(Alliance News) - London's FTSE 100 grew in confidence as Tuesday morning progressed, going into the afternoon in the green and outperforming European peers.
The FTSE 100 index was up 13.74 points, or 0.2%, at 7,524.46. The FTSE 250 was down 91.68 points, or 0.5%, at 17,885.61 and the AIM All-Share lost 5.75 points, or 0.8%, at 711.89.
The Cboe UK 100 was up 0.2% at 750.43, the Cboe UK 250 fell 0.7% to 15,568.20, and the Cboe Small Companies was 0.6% higher at 13,462.91.
In European equities on Tuesday, the CAC 40 in Paris lost 0.4% and the DAX 40 in Frankfurt fell 0.3%.
Equities in mainland Europe struggled as investors price in a protracted period of higher US interest rates.
US treasury yields have also spiked, putting pressure on stocks.
"Stubbornly high US government bond yields are making life harder for equities to press ahead. The US Treasury yield exceeded 4.7% overnight as investors took the view that the US economy is in a decent and resilient shape," AJ Bell analyst Russ Mould commented.
"While a robust economy would be positive, it theoretically lowers the chances of the Federal Reserve making interest rate cuts in the near-term or at least fewer cuts than previously expected."
Among the stocks sparing the FTSE 100 from the same fate as its European peers on Tuesday afternoon were those with a China exposure.
Asia focused lenders HSBC and Standard Chartered rose 2.4% and 1.4%, while insurer Prudential added 0.4%.
Shares in China Evergrande, a familiar name in Chinese property sector woe, resumed trading on Tuesday but to a positive response from investors. The stock closed up 28% in Hong Kong.
The company has become a symbol of China's ballooning property crisis, which has seen several high-profile firms engulfed in a sea of debt, fuelling fears about the country's wider economy and a possible global spillover.
Last Thursday, Evergrande said its founder and chairman Xu Jiayin was suspected of "illegal crimes" after reports he was being held by police. The same day, the firm's stocks were suspended in Hong Kong.
Defensive shares were also on the up in London. Pharmaceutical firms GSK and AstraZeneca added 1.2% and 0.8%, the latter announced it parted with USD425 million to settle legal matters in the US. Consumer goods firms Unilever and Reckitt rose 0.9% and 0.5%.
Burberry fell 3.1%, sitting towards the bottom of the FTSE 100 index, after UBS cut the luxury goods firm to 'sell'.
Greggs also dropped 3.1% after trimming down its net store openings target, overshadowing an otherwise positive trading report.
Edison analyst Russell Pointon said: "Expanding its shop estate and investing in the supply chain further reinforce its market presence, albeit there may be some disappointment about the slightly lower than expected net new store growth for the full year, now targeting 135-145 stores versus 150 previously. While some economic uncertainties persist, Greggs' consistent delivery of strong results, along with its reputation for customer satisfaction and affordability, bodes well for its future."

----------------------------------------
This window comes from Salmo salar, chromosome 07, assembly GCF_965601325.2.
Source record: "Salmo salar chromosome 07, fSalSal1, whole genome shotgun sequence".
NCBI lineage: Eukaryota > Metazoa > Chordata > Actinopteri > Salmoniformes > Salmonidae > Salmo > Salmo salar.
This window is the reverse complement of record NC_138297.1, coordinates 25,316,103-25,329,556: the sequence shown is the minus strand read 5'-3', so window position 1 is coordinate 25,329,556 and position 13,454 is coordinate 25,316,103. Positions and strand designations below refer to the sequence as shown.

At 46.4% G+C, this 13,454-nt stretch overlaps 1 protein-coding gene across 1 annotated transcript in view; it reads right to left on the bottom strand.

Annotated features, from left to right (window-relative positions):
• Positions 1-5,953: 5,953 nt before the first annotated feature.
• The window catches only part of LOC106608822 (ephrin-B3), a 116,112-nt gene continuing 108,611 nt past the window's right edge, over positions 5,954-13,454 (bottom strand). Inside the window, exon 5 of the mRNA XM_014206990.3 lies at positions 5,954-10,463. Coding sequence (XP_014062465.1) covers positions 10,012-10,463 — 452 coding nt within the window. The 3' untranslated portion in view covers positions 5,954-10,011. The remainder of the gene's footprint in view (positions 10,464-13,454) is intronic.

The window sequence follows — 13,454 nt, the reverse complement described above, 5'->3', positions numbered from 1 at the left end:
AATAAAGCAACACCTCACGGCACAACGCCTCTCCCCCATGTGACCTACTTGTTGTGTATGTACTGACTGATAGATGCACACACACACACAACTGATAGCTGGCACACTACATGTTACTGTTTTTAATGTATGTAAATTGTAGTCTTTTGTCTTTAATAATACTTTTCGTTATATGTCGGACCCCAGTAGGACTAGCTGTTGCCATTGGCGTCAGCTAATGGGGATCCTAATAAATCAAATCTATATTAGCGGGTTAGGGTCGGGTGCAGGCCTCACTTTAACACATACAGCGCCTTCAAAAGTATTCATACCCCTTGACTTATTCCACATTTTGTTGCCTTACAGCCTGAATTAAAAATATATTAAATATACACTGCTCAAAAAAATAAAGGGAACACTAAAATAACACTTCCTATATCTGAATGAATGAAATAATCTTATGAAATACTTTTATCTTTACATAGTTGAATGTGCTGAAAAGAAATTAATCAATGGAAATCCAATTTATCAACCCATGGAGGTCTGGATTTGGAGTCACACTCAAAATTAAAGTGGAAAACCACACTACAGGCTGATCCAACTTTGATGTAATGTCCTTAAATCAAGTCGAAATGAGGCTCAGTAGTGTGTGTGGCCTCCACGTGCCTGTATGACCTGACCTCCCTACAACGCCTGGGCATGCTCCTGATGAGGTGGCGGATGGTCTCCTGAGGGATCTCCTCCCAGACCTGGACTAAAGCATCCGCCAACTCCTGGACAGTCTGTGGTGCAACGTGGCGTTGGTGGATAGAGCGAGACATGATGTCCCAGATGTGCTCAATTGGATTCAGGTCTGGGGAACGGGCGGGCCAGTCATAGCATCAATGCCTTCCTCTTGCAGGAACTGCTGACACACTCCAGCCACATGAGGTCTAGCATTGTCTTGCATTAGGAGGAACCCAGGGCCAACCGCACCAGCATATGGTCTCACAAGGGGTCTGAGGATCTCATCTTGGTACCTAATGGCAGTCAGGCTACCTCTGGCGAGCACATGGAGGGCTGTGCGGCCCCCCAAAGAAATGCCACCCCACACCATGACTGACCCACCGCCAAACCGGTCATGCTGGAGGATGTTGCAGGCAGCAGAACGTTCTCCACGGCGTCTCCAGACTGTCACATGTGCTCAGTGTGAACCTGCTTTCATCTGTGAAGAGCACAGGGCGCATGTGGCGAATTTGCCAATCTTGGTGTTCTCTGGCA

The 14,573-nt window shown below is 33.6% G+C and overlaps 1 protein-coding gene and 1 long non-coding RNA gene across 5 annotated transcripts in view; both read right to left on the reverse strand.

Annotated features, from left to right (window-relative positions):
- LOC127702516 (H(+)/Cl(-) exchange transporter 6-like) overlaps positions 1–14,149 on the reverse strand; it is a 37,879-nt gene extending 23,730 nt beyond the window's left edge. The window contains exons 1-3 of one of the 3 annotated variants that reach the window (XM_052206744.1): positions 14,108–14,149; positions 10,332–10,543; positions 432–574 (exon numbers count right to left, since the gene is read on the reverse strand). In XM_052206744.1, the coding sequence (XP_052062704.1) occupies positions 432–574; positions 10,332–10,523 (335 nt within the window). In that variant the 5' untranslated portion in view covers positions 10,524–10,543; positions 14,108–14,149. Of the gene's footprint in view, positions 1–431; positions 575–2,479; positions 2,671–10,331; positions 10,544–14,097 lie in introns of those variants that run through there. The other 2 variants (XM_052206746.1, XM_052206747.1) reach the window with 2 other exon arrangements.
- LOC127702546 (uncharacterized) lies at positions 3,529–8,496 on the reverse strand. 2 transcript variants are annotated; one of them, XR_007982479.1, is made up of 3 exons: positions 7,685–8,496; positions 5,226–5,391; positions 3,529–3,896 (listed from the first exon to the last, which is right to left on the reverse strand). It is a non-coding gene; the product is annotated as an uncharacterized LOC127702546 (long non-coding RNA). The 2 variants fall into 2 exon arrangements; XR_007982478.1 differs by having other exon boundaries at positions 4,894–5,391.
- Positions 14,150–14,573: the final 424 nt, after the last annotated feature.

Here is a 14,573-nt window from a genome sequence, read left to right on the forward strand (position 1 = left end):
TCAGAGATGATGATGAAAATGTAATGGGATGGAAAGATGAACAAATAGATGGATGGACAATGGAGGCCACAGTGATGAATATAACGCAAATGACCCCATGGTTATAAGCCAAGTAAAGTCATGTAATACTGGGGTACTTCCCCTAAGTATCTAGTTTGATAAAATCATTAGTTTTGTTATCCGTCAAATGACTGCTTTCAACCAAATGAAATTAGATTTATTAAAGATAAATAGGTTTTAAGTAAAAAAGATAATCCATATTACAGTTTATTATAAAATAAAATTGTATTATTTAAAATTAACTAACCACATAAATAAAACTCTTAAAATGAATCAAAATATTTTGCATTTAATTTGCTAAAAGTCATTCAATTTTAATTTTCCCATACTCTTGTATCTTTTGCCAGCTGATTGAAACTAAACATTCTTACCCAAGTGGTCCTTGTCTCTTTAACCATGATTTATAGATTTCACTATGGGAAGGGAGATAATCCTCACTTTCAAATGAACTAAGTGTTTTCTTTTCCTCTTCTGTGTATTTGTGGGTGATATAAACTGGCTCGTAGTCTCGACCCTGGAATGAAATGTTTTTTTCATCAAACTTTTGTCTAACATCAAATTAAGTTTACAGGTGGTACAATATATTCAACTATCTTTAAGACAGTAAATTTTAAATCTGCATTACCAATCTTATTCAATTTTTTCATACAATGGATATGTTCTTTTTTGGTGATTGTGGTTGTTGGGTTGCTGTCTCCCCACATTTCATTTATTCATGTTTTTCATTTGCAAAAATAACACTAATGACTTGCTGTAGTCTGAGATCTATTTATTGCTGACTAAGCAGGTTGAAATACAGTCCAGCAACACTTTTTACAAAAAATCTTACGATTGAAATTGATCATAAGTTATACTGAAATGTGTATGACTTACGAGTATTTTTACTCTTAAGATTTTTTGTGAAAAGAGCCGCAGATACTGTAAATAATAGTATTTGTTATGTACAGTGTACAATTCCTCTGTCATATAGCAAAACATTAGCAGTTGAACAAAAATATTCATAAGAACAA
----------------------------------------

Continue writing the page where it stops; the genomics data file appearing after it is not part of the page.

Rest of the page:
The bakery chain said it got a boost from its evening trading, sales made after 1600, and its digital channels in the 13 weeks to September 30. Total sales rose 21% on-year during the period. Company-managed shop like-for-like sales were up 14%.
boohoo plunged 10% after slashing top-line guidance. The AIM listing posted a wider loss and revenue fall in its first-half, but believes it has a "clear path to improved profitability and getting back to growth".
For the six months ended August 31, revenue fell 17% to GBP729.1 million from GBP882.4 million a year prior. The fast fashion firm's pretax loss stretched to GBP26.4 million from GBP15.2 million.
Chief Executive John Lyttle said: "Over the first half, we have made substantial progress across key projects and initiatives, including the launch of our US distribution centre. We have seen significant improvements in sourcing lead times and invested in pricing to reinforce our value credentials. We have identified more than GBP125 million of annualised cost savings that support our investment programme. Our confidence in the medium-term prospects for the group remains unchanged as we execute on our key priorities where we see a clear path to improved profitability and getting back to growth."
Looking to the full-year, boohoo now predicts its revenue will decline between 12% and 17% from GBP1.77 billion achieved the year prior. This is due to the "slower volume recovery than previously anticipated" and the company plotting "more profitable sales within our labels". Its previous revenue forecast ranged from a flat outcome to a 5% decline.
boohoo's adjusted earnings before interest, tax, depreciation and amortisation margin is still expected to land between 4% and 4.5%. Its first-half adjusted Ebitda margin improved to 4.3% from 4.0% a year earlier.
Sterling was quoted at USD1.2064 early Tuesday afternoon, lower than USD1.2143 at the London equities close on Monday. The euro was changing hands at USD1.0484, down from USD1.0508. Against the yen, the dollar was quoted at JPY149.87, up versus JPY149.78.
Still to come on Tuesday is the latest US job openings and labour turnover survey at 1500 BST.
Ahead of the data, shares in the US are called slightly higher. The Dow Jones Industrial Average, the S&P 500 and the Nasdaq Composite are all called up 0.1%.
Gold was quoted at USD1,826.60 an ounce early Tuesday afternoon, lower than USD1,833.40 on Monday. Brent oil was trading at USD90.16 a barrel, down from USD90.70.
By Eric Cunha, Alliance News news editor
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